Jeffords is the son of Olin Jeffords, who was formerly Chief Justice of the Vermont Supreme Court. Jim Jeffords holds an undergraduate degree from Yale University (1956), and a law degree from Harvard Law School (1962). After three years of active duty in the United States Navy (1956 to 1959), Jeffords served in the Naval Reserves until he retired as a Captain in 1990. He is married to Elizabeth Daley and has two children, Leonard and Laura. Jeffords' residence is in Shrewsbury, Vermont.
Jeffords entered politics in 1966, winning a seat in the Vermont State Senate. He followed that success in 1968 with a victory in the race for Vermont Attorney General. In 1974, he won Vermont's sole seat in the House of Representatives, where he served until 1988 and was the ranking Republican member of the House Education and Labor Committee . In 1988, Jeffords left the House for the Senate, where he remains today.
Jeffords' work in Congress has focused on legislation involving education, job training, and individuals with disabilities. In recent years, his emphasis has shifted somewhat, as Jeffords has pushed several important pieces of environmental legislation through Congress.
He was one of the founders of the Congressional Solar Coalition and the Congressional Arts Caucus. Jeffords has been frequently recognized for his skills as a legislator, receiving Parenting Magazine's "Legislator of the Year" award in 1999, and the Sierra Club's highest commendation in 2002.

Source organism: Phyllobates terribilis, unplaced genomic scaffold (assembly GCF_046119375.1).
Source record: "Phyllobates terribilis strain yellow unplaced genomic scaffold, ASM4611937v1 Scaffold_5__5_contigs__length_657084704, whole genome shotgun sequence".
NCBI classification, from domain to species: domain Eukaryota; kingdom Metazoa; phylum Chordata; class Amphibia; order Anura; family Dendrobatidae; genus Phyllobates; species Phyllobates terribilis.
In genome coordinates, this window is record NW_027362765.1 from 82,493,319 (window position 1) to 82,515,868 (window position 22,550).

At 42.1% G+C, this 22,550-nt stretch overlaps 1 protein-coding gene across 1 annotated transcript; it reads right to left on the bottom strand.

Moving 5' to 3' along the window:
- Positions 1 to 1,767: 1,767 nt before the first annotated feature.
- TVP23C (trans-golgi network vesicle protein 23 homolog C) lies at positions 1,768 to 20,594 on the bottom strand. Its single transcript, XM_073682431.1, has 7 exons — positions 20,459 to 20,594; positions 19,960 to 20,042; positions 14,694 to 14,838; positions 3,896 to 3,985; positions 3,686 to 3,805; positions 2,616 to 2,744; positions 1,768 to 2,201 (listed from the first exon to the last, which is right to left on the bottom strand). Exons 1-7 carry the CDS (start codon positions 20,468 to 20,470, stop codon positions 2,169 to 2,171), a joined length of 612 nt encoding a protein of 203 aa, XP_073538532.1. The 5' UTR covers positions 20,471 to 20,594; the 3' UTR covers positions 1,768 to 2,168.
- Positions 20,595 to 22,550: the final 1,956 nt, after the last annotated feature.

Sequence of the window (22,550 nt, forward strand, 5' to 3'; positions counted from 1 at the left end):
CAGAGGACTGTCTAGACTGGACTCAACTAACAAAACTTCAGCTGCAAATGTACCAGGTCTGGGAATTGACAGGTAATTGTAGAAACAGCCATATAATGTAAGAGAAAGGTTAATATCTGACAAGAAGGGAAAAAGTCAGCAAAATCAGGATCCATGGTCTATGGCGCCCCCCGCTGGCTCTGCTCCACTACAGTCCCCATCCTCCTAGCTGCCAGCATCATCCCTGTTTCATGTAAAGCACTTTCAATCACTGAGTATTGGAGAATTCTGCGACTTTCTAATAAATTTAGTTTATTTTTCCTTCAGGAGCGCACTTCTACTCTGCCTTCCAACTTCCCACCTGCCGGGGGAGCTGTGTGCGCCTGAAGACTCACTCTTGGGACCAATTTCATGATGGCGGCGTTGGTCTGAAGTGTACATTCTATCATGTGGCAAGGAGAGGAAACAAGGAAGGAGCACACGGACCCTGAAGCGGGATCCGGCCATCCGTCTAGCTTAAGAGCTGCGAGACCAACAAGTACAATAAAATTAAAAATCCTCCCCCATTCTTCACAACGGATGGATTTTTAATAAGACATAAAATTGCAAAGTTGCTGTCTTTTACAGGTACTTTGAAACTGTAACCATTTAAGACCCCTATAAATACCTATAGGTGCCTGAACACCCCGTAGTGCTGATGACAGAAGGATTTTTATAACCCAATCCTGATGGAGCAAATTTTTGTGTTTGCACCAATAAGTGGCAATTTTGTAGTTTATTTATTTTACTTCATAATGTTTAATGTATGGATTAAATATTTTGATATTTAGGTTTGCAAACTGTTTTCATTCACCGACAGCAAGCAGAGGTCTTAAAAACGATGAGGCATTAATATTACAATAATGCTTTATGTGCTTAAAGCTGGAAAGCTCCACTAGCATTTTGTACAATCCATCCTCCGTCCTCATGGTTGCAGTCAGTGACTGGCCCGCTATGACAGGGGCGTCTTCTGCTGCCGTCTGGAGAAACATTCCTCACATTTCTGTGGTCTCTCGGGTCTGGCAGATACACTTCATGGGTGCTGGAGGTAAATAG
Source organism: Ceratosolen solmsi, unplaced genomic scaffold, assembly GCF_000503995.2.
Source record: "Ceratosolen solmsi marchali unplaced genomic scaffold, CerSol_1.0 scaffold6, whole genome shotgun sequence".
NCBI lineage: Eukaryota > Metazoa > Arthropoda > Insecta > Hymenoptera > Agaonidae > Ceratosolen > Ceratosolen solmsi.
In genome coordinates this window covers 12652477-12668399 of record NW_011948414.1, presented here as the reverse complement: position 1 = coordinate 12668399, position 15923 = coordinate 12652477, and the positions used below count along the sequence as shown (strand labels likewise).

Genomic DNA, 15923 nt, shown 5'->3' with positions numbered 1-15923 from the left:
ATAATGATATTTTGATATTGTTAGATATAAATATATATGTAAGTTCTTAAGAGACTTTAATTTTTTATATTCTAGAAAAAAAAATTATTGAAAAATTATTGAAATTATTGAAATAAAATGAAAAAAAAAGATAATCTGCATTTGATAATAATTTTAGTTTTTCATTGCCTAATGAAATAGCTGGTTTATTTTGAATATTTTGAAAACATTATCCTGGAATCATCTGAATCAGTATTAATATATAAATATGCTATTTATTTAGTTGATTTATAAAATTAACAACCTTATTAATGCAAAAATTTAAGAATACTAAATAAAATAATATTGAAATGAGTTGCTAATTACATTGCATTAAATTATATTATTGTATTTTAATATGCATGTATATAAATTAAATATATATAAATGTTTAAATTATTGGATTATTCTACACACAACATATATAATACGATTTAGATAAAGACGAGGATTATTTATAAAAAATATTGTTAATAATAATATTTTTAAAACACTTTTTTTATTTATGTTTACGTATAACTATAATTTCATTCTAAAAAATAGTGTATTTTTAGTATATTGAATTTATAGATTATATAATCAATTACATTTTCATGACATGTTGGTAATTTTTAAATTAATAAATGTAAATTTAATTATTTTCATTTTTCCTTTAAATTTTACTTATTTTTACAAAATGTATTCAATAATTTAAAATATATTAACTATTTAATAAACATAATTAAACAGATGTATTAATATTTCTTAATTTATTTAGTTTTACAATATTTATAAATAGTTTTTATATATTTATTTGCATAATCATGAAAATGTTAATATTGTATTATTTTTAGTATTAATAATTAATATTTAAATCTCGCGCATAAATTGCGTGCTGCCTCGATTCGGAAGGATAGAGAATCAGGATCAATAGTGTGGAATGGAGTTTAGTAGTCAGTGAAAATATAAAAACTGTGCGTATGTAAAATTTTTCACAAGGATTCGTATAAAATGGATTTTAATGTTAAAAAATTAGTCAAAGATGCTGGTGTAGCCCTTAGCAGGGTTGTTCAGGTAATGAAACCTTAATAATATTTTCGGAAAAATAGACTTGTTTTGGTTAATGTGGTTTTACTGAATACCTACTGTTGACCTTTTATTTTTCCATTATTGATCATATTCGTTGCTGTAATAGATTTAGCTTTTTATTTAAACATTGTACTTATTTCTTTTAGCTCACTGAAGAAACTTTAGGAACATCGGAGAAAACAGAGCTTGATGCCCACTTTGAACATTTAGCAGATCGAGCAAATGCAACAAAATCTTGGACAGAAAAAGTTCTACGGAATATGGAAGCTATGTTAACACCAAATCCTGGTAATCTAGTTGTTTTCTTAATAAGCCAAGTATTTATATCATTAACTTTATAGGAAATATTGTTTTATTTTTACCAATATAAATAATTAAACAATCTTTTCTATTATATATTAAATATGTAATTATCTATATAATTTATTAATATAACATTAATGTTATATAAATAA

In spite of his long history of involvement in various causes, Jeffords is known by most Americans for one event in his career. In 2001, Jeffords quit the Republican Party (with which he had always been affiliated) and announced his new status as an Independent. This occurred after he was intensely criticized by the Republican leadership for voting against President Bush's tax cut package. This changed the Senate composition from 50-50 from each party to 49 Republicans and 50 Democrats, thus handing control of that chamber to the Democratic Party. He thus lost his chairmanship of the Health, Education, Labor, and Pensions Committee (which he had held since 1997) but was given Harry Reid's position as the Chairman of the Senate Environment and Public Works Committee (which he held until the Democrats lost control of the chamber in 2002).
Jeffords made a deal with the Democrats according to which he votes with them on all procedural matters (except with permission of the Whip, which would be rarely asked and rarely granted) in exchange for the committee seats that would have been available to Jeffords had he been a Democrat during his entire Senate tenure. Jeffords is free to vote as he pleases on substantive matters. (It is essentially the same deal that Libertarian Ron Paul has with the Republicans.)
If Jeffords chooses to run for re-election in 2006, it is not yet known whether he will remain unaffiliated, or if (as some observers suspect) he will seek to be nominated by another national party.